Last year at this time I thought I was in great shape. And I might have been too but a series of mistakes promptly took me out of the race in which I was going to prove my shape. Today's blog is going to be about learning from your past mistakes and not committing the same ones again. I might find new mistakes to make this time around but at least I'm not dumb enough to do the same ones over again. I'm going to talk about my experiences before, and during a 3000 meter indoor track race but the same principles can be applied to any race from a sprint race to an ultramarathon.
Half the time I race, I always get the bright idea that some odd combination of day before running/stretching/striding is going to help me perform at my best on race day. I discount all previous experience and knowledge that I have built up. I forget that earlier in the week I ran 16 miles one day and worked out the next day and felt awesome. So I run about 5 miles and do some fast strides and assume I'm going to be feeling awesome the next day.
Lesson #1 Learned
Stick with what works in training. Trying something new isn't for the day before a race. I run well off high mileage so running 5 miles the day before might leave me sluggish. Friday I am going to run 10-12 miles at an easy pace and do my usual post run stretching/myrtle routine.
Eating too much of the wrong things. When I am nervous I eat. When I am nervous I don't think much about eating. When running, and especially racing, you need to be extremely conscious of what you eat and drink. Last year I had an interesting sandwich a few hours before the race. I had never had it before but I wanted to try it. I should have known from workouts that I run well when I haven't eaten much in about 4-5 hours. I don't need food.
Lesson #2 Learned
Don't eat much. You don't need it. It's only a 3k! Find out what food works for you on race and workout days and eat that.
Standing around on my feet for too long all day. The 3k is one of the last races and I enjoy track so I was wondering around, cheering on teammates and all that. Sometimes I just have to be selfish and just shut myself off from the crowd and track until after the race.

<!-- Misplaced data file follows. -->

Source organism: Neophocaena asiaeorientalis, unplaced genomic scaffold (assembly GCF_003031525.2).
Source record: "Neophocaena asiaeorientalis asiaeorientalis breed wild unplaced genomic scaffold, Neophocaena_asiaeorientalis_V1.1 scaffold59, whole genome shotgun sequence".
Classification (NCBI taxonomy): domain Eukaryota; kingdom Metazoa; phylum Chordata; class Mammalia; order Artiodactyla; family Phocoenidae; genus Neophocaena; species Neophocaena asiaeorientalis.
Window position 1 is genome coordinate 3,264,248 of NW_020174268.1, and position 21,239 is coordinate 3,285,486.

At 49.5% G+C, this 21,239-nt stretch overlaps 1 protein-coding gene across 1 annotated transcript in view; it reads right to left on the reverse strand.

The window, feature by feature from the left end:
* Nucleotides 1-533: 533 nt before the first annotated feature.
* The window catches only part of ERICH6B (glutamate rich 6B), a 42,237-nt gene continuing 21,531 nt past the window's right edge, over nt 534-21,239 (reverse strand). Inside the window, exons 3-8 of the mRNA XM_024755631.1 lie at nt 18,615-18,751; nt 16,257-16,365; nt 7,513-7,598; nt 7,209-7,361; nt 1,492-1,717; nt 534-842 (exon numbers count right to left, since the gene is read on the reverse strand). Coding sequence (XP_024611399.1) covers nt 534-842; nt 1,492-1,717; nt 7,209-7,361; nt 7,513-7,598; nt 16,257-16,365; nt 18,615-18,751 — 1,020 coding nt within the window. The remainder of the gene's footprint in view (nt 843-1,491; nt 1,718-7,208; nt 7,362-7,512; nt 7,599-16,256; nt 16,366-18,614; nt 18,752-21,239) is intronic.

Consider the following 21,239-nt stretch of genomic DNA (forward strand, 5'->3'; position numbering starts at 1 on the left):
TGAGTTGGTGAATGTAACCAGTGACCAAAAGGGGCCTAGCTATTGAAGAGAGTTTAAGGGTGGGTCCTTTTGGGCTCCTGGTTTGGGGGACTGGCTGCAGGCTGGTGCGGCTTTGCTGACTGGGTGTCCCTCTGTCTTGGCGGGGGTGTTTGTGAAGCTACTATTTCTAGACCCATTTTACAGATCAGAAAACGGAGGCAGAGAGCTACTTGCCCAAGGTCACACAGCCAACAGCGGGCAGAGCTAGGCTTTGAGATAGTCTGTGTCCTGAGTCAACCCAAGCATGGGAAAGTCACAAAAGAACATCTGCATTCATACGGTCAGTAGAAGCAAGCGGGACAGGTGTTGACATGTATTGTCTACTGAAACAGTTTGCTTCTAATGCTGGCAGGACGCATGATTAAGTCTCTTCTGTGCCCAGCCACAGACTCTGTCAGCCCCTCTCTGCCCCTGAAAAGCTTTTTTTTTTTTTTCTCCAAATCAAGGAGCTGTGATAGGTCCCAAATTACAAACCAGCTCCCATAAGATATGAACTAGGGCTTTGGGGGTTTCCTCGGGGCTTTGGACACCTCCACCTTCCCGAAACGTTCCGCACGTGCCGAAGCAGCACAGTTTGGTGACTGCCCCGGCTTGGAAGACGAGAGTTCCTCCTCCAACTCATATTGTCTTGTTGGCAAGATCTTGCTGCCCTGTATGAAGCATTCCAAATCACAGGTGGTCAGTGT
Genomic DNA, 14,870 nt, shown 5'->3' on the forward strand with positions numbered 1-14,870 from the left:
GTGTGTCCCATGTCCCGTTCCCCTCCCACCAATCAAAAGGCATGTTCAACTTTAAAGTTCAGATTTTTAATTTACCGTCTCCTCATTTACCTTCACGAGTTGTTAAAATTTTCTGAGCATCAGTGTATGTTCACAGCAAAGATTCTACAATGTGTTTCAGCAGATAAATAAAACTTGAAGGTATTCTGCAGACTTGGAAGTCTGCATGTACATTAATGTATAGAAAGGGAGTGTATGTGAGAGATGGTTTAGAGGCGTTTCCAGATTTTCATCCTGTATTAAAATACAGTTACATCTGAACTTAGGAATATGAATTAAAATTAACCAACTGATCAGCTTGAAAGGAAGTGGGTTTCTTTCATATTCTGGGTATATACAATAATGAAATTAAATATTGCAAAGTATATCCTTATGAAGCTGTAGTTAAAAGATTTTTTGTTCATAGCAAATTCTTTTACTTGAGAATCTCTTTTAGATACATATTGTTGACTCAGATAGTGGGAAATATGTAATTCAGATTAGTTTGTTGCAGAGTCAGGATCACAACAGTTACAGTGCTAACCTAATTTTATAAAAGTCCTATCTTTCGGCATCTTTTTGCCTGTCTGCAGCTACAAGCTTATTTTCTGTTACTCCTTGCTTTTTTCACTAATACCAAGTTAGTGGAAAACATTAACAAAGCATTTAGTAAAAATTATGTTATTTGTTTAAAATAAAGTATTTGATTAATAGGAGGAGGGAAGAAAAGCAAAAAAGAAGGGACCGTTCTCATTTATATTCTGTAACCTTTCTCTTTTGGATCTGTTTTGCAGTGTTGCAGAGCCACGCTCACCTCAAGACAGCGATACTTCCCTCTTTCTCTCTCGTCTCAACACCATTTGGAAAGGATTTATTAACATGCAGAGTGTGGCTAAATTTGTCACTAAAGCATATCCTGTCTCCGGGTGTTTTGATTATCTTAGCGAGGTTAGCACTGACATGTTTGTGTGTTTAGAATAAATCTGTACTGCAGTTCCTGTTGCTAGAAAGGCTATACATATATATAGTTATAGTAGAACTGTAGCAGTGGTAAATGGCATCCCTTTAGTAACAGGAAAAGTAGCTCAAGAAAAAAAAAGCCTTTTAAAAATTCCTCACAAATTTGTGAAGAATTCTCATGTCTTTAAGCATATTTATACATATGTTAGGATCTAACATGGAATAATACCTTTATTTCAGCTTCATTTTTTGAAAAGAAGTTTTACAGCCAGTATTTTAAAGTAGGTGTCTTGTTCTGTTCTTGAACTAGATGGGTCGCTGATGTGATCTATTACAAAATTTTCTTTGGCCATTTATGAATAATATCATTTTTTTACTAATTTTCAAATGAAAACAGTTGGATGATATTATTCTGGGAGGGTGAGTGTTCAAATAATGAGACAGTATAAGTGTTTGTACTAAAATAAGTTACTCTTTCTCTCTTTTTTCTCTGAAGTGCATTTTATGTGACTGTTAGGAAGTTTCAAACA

Lesson #3 Learned
I am going to find a coffee shop, or library, or something of that sort where I can sit and read and relax, take my mind off the race for awhile.
The warm-up. For workouts I run 15 minutes, put my flats/spikes on, stretch a little and do a few strides. Then I am ready to go. The whole-routine takes only about 30 minutes. Why am I warming up for 50 minutes before a race again?
Lesson #4 Learned
Plan your warm-up according to what works for you. Like eating, pre-race day running, and other factors this is trial and error.
Taking the lead early, and with a big move. I had already learned from earlier years that patience is key for me in track races. Surges tire me out and other runners are likely to fall off pace if I wait for them to do it.
Lesson #5 Learned
I am going to be patient in this race. I am going to let somebody else lead for at least 10 laps and I am going to stay relaxed and enjoy the race. When I feel the time is right I am going to make a gradual move and increase the pace.
Overall, racing and running are about finding out what works best for you. You can try my techniques for race preparation but I'm not sure if they would work for you. I know many people who race well with 5 miles the day before but I don't. Running and racing is trial and error. However, races are not supposed to be experiments. You are supposed to have already performed the experiments and the race is supposed to be the accumulation of your positive results.
The Video of My Bad Race Last Year
As you can tell, I am bitter at myself for this race. Last year I had a poor race and ran 9:11. This year I plan to run at least 8:45.